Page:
With another extension of the Nepal lockdown, to April 27, people’s patience is wearing thin. Humans are just not used to being cooped up in their homes for weeks on end. The first few days and weeks of lockdown, as evidence from around the world suggests, can increase family bonding and prompt reflection about our lives and our careers. It also acts as a sobering reminder that however much humankind has progressed, a freak natural accident can still bring the world to a standstill in a jiffy. But a chance at retrospection and renewal aside, there is only so much you can endure.
What if there is no other option, though? Accept it or not, Nepal has only just started on its corona journey. As testing speeds up, so will the number of confirmed corona positives, and it could be months before Nepal reaches its ‘peak’ cases. And as the number of cases mount, the lockdown will get stricter still. Some places are already being sealed off. In the next few weeks and months, if scientific projections are to be believed, South Asia as a whole will be pummeled by the novel coronavirus. The number of infections and deaths will swell. As ominously, with the national economy on the skids, unemployment and privation will rise, hitting those on the lowest rungs of the economic ladder the hardest. In fact, before the corona wave dies down, the pandemic could completely and forever change our lives.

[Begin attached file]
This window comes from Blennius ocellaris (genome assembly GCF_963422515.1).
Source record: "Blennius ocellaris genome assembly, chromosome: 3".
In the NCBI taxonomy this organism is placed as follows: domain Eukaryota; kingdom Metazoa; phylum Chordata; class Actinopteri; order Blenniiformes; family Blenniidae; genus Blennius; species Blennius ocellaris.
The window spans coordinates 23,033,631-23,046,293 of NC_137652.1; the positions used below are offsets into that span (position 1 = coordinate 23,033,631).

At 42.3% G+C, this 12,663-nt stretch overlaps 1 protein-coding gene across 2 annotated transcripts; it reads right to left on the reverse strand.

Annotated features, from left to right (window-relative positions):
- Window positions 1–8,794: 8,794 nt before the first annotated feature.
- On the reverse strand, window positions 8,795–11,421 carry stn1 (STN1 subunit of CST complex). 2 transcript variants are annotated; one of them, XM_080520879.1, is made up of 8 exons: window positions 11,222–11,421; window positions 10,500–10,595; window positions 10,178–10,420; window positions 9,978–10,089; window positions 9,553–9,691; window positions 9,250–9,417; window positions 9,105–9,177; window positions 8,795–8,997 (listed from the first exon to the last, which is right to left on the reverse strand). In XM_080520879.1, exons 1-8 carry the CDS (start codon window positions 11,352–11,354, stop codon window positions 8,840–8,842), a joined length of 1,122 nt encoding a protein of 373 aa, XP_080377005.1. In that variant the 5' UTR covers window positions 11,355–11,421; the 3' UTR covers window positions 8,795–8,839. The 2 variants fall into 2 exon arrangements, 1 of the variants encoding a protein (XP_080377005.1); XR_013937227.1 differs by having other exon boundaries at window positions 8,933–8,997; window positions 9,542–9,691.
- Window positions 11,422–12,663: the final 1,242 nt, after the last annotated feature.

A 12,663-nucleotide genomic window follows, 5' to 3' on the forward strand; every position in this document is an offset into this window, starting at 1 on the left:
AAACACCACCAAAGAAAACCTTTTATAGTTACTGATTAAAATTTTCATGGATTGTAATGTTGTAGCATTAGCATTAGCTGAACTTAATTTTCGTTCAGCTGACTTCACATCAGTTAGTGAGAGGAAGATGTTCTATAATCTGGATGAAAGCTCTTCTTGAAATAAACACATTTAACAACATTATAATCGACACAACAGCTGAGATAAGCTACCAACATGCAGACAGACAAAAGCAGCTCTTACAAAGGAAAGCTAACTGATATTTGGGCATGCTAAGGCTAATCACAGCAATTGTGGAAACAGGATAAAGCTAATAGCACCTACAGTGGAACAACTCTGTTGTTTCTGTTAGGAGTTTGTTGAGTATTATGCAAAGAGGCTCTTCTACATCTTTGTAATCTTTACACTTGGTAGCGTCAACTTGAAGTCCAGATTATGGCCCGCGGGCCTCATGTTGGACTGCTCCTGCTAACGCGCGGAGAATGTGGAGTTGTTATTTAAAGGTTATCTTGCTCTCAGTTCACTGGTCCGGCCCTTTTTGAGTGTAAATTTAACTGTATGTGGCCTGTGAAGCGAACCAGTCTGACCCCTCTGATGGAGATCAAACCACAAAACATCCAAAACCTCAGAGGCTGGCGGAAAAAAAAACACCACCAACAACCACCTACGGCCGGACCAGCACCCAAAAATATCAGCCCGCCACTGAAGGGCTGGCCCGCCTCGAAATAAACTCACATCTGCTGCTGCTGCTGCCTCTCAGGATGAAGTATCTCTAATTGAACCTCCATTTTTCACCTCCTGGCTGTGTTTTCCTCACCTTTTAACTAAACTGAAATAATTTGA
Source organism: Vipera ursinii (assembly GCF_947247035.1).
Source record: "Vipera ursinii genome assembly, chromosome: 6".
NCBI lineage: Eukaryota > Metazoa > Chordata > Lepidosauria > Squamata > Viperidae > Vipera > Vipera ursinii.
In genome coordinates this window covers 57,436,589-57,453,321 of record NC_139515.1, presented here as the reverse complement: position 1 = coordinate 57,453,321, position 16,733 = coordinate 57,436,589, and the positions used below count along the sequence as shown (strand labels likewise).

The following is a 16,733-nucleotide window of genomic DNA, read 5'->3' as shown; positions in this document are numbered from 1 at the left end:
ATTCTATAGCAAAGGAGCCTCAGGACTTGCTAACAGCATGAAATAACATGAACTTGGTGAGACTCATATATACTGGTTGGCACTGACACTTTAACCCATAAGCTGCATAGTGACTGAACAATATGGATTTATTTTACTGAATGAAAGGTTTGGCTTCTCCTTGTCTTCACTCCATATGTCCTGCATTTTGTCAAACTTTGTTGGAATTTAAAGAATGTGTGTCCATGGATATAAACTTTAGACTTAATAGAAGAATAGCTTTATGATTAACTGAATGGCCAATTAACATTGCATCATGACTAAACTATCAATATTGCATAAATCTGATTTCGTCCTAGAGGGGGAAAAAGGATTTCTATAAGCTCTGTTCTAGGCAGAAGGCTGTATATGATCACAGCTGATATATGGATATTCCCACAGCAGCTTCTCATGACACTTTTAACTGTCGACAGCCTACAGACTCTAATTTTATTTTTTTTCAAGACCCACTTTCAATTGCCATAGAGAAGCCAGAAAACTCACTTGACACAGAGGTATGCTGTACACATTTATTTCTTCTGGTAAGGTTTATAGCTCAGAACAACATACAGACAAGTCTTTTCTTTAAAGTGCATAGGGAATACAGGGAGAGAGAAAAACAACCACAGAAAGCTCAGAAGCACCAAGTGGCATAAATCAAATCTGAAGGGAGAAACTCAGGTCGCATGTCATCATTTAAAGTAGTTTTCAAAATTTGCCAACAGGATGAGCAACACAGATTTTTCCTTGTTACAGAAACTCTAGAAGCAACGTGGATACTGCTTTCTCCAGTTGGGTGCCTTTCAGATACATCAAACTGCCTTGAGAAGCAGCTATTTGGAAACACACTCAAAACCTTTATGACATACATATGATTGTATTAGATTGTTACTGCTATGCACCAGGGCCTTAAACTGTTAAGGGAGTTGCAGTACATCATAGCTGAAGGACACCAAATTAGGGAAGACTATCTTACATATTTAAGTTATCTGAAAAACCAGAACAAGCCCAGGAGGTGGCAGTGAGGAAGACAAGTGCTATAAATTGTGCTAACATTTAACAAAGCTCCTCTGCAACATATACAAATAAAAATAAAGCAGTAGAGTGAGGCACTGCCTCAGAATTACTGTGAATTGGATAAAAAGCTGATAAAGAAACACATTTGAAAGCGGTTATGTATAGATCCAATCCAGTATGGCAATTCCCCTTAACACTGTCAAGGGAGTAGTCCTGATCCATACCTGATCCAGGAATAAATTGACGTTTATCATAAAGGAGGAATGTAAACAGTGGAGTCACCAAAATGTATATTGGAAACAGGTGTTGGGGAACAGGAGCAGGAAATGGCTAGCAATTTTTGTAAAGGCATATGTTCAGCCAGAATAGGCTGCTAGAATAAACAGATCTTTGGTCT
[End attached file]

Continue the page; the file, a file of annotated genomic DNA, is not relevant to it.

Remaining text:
Preparing for the worst is not the same thing as panicking. The only way a poor country like Nepal can deal with a crisis of this magnitude is to assume the worst and prepare for it. Yes, that will entail hardship for many folks. Countless tough decisions will have to be made. But one thing we as a country cannot do—never mind the rising restlessness—is to assume that we will get through this easily. Even the countries that were far better equipped to handle the crisis have struggled—and how! We should thus be closely watching and learning from international experiences every step of the way. Again, besides checking the spread of the virus, ensuring adequate provisions for those struggling for two meals a day should be the immediate priority. This crisis will test our national resolve. Only perseverance and collective effort will pull us out of it.